Sometime soon, an epic meteorological battle will rage over the islands of Japan. Every year in early June, a cold air mass from Siberia and a warm air mass from Southeast Asia duke it out in the skies above us.
The two air masses push against each other for a month, sumo-style, resulting in about six weeks of early summer rain in Japan. When the warm air mass finally prevails, summer begins.
Tokyo’s rainy season runs, on average, from mid June to late July. Last year the rains began earlier than usual, lasting from May 27th to July 9th. It seems to be an earlier rainy season this year as well: rains started to fall eleven days earlier than average in Okinawa.
We can expect rainy season in Tokyo to start sometime around now!
When the cold and warm air masses begin their battle in the skies, we Tokyoites down below start our battle against the mould that seems to start growing everywhere.
If this is your first rainy season in Japan, be warned.
Don’t leave wet clothes in your washing machine: unless you want them to have a certain funky smell!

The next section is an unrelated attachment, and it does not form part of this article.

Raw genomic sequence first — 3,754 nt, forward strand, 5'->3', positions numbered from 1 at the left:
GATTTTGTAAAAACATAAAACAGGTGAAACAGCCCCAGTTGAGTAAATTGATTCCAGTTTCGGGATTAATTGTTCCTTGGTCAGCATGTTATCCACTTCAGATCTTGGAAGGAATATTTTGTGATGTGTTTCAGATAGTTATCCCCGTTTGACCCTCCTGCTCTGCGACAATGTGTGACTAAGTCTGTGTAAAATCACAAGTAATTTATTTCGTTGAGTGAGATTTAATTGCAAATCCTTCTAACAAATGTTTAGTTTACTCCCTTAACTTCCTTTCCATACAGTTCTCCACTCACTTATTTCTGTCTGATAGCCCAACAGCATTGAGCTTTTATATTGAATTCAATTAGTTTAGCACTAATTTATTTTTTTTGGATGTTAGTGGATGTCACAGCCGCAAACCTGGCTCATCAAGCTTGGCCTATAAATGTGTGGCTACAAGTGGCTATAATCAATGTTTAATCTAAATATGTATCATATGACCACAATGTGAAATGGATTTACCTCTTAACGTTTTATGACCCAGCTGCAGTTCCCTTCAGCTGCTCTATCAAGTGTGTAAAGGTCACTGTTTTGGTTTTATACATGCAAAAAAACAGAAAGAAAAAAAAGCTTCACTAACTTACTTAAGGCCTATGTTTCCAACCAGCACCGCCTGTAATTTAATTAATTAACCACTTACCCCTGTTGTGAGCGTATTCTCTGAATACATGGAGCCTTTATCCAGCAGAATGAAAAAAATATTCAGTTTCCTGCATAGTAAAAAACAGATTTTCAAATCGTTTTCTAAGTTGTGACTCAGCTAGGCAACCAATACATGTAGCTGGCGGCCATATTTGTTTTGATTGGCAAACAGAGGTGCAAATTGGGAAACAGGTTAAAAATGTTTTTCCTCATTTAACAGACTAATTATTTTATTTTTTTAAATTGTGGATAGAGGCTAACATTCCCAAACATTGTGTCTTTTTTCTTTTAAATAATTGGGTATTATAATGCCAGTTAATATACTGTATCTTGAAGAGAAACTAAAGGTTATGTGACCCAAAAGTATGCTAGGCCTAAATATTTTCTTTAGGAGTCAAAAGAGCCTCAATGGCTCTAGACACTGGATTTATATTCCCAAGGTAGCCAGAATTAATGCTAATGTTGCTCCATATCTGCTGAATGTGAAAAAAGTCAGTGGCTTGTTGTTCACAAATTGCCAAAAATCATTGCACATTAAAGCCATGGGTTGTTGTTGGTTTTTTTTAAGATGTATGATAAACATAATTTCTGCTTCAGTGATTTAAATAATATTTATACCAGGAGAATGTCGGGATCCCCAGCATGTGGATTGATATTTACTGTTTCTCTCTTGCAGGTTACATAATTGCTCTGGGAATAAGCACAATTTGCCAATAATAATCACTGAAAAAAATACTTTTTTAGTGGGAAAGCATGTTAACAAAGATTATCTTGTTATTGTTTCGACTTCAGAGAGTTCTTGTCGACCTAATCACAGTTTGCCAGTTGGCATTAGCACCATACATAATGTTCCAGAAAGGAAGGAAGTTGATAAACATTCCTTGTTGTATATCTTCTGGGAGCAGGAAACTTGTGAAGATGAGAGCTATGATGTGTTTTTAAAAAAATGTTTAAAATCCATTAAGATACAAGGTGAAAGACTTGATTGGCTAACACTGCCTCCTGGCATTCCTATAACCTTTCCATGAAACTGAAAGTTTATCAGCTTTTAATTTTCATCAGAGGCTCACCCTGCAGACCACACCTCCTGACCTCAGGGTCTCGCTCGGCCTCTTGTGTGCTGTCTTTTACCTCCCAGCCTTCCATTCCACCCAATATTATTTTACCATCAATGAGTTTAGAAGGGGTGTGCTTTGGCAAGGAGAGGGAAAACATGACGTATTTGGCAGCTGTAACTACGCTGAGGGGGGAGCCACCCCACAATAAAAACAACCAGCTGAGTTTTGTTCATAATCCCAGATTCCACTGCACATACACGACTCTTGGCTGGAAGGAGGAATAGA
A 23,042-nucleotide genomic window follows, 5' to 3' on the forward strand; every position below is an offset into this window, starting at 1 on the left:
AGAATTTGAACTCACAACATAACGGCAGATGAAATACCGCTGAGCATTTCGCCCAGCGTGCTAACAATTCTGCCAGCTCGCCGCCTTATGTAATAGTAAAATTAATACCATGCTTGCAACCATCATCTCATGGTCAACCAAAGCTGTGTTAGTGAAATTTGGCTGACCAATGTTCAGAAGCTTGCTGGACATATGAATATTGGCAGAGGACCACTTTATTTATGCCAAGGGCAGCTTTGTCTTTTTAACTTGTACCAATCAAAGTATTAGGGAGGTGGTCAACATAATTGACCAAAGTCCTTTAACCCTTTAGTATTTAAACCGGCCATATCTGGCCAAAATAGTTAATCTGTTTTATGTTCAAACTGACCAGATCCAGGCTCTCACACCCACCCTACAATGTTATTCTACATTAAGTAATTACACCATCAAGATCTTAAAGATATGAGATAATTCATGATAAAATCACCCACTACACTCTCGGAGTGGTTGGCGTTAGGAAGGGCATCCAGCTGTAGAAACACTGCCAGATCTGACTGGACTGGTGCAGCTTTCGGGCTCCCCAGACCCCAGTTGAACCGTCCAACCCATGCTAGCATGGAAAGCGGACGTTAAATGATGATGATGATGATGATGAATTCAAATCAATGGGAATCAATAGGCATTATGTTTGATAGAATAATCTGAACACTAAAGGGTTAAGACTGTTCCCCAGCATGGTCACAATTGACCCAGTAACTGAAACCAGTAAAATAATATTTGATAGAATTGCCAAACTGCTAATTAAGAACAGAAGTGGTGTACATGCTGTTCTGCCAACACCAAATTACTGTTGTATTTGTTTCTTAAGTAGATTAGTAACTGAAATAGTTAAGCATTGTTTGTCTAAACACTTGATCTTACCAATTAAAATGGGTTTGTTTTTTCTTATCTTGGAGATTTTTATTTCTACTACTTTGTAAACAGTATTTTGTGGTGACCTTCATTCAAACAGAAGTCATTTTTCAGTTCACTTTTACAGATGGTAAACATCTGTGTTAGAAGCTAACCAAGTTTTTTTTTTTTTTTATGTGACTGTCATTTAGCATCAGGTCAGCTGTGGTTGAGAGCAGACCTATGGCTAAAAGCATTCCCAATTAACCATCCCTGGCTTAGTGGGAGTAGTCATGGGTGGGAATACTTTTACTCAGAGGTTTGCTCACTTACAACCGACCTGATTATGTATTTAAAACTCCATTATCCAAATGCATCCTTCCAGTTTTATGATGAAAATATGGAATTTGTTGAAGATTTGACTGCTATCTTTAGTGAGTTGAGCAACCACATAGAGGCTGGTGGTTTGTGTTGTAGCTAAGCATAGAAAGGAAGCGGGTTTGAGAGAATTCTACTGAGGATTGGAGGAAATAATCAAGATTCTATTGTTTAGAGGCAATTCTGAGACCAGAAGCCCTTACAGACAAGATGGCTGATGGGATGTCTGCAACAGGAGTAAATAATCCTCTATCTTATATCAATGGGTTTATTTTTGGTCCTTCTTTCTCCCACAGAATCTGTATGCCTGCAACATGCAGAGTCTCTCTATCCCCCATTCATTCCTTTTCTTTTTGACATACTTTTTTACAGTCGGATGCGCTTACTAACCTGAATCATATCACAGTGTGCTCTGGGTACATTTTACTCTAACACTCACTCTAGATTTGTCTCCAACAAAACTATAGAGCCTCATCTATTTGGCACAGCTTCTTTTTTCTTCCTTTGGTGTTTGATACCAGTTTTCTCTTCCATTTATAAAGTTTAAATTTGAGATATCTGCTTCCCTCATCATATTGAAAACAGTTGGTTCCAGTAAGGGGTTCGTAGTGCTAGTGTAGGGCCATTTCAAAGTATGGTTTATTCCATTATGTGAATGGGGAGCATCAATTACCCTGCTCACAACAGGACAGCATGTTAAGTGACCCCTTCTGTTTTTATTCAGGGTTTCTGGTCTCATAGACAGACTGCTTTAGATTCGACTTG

Air out your bedding as often as possible and, if you sleep on futons on tatami mats, put them away every morning.
Food poisoning also increases during rainy season, so make sure to refrigerate vegetables and other perishable foods, especially sashimi, and eat them as soon as possible.
Rainy season is not just mouldy laundry and rotting veggies. Although Tokyo’s human population might have mixed feelings about the June rains the city’s hydrangeas, which bloom in mid-June, give it two thumbs up.
The Imperial Palace East Gardens or Rikugien Gardens near Komagome Station are great places to go rainy-day hydrangea viewing. If you really want to get in on the hydrangea spirit, Bunkyo Ward’s Hakusan Shrine has a hydrangea festival from June 9th to 17th.
Japan’s moss gardens love rainy season too. The two most famous moss gardens in Japan, at Saihoji Temple and Sanzenin Temple in Kyoto (check out the picture on the left) are at their best in June. Moss gardens aside, Kyoto is a fantastic place to visit during rainy season. The cherry blossom crowds have left and the muggy summer has yet to set in, so the city is relatively peaceful.
If hydrangeas, moss gardens and off-season Kyoto aren’t enough to tempt you to put on your rubber boots and venture out during rainy season, why not just stay in and listen to the sound of the rain? If you have a digital recorder or iPhone, record the roaring rainfall and play it on loop the next time you have a crying baby or bout of insomnia to deal with. White noise, Tokyo-style, puts anyone to sleep.
It may have its muggy and mouldy downsides but Tokyo’s rainy season does have a certain charm. Weekender hopes this helps you make the most of the rainy days ahead – but don’t forget your umbrella!